Max also utilized a Pringles can to build a telescope for his 1st grade entry, but his supply list was a bit larger, needing 2 magnifying glasses called lupas to build a 30x magnifying image. Many of the kids took turns trying to spot an image and exhibitors and onlookers alike took a chance to browse the floor testing all the projects. The wind was blowing down all the boards, making for a fun-filled game of chase the project. I found out after the presentation that not all students were required to do a science project, but they were encouraged. I am so glad we did this again this year because Max and Sara both learned many things from the point of construction to the finished product. They learned about stars and constellations, they learned about reflection and light. They learned that when you do a project with a Pringles can, you get to eat all the Pringles first :) and they learned that things like Pringles cans should not be thrown away because recycling can also mean re-purposing.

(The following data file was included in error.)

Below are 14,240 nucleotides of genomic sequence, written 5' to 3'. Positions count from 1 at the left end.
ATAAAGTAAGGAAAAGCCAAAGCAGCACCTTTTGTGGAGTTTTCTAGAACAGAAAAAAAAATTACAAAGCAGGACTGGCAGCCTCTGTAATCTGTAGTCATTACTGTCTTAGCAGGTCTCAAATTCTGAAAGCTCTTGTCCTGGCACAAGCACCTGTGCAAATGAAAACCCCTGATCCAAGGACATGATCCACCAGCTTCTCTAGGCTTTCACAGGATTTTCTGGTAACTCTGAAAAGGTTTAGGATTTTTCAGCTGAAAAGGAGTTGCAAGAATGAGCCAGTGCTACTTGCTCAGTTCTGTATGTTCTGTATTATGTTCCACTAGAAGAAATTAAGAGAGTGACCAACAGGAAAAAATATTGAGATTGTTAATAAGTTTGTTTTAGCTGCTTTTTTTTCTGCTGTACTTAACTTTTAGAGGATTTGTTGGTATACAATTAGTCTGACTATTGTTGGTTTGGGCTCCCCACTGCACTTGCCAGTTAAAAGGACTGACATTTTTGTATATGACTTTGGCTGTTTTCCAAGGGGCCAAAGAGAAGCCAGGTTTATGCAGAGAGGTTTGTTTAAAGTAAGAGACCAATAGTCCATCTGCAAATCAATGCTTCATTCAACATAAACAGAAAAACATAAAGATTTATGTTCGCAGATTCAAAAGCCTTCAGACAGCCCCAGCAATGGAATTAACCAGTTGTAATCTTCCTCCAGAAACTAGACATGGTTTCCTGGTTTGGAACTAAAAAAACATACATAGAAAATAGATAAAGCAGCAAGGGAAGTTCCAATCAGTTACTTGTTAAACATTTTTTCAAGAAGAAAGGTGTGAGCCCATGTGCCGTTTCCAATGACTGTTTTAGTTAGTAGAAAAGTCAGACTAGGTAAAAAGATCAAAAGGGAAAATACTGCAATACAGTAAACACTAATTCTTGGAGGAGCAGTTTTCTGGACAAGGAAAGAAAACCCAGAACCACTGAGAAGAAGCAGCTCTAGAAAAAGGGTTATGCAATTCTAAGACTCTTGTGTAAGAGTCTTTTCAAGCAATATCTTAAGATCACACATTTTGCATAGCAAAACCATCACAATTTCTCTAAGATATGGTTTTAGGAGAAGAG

All the kids at the school had impressive projects. They made a rocket out of baking soda. The 3rd graders made a windmill and calculated the power derived with a small light bulb, my favorite. There was Newtonian putty, the epic volcano and chemicals flying! There was even a rocket.  Many offered great information and displays, but Max and Sara as a few of the youngest definitely need to work on their microphone skills because they both clammed up when it was time to explain their projects to the school. Hopefully they will learn to overcome the shyness with all the civics and arts and dancing available at the school on a monthly basis.

If your child is shy, Costa Rica is a wonderful place to send them to school because they practice a wide range of culture within the schools, allowing the kids to really break out of their shells and immerse in the culture, arts and sciences. At the end of the science fair, each kid received a gift and cake! Another great day! Pura Vida!